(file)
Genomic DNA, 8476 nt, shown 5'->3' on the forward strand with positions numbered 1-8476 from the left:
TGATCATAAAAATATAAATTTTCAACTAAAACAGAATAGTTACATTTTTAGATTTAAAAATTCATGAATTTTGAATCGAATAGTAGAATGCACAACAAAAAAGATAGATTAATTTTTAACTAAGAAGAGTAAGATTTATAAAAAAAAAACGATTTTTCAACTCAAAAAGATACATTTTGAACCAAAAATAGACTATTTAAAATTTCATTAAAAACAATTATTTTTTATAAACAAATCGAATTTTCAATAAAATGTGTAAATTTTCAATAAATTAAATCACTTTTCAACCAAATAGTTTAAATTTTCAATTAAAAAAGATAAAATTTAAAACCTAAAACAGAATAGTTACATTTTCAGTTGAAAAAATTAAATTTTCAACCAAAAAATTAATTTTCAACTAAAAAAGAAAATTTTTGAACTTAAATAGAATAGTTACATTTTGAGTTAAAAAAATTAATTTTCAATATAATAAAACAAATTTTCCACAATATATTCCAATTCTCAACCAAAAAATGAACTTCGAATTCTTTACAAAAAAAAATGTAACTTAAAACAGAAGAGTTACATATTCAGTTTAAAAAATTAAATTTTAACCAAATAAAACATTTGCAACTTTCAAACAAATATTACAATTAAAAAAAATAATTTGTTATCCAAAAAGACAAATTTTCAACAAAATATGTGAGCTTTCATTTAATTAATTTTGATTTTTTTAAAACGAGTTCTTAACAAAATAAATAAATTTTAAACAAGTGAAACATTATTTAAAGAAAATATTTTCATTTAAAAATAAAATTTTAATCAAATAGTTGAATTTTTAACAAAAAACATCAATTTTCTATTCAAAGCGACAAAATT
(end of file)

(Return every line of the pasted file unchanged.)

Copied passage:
Genomic DNA, 8476 nt, shown 5'->3' on the forward strand with positions numbered 1-8476 from the left:
TGATCATAAAAATATAAATTTTCAACTAAAACAGAATAGTTACATTTTTAGATTTAAAAATTCATGAATTTTGAATCGAATAGTAGAATGCACAACAAAAAAGATAGATTAATTTTTAACTAAGAAGAGTAAGATTTATAAAAAAAAAACGATTTTTCAACTCAAAAAGATACATTTTGAACCAAAAATAGACTATTTAAAATTTCATTAAAAACAATTATTTTTTATAAACAAATCGAATTTTCAATAAAATGTGTAAATTTTCAATAAATTAAATCACTTTTCAACCAAATAGTTTAAATTTTCAATTAAAAAAGATAAAATTTAAAACCTAAAACAGAATAGTTACATTTTCAGTTGAAAAAATTAAATTTTCAACCAAAAAATTAATTTTCAACTAAAAAAGAAAATTTTTGAACTTAAATAGAATAGTTACATTTTGAGTTAAAAAAATTAATTTTCAATATAATAAAACAAATTTTCCACAATATATTCCAATTCTCAACCAAAAAATGAACTTCGAATTCTTTACAAAAAAAAATGTAACTTAAAACAGAAGAGTTACATATTCAGTTTAAAAAATTAAATTTTAACCAAATAAAACATTTGCAACTTTCAAACAAATATTACAATTAAAAAAAATAATTTGTTATCCAAAAAGACAAATTTTCAACAAAATATGTGAGCTTTCATTTAATTAATTTTGATTTTTTTAAAACGAGTTCTTAACAAAATAAATAAATTTTAAACAAGTGAAACATTATTTAAAGAAAATATTTTCATTTAAAAATAAAATTTTAATCAAATAGTTGAATTTTTAACAAAAAACATCAATTTTCTATTCAAAGCGACAAAATT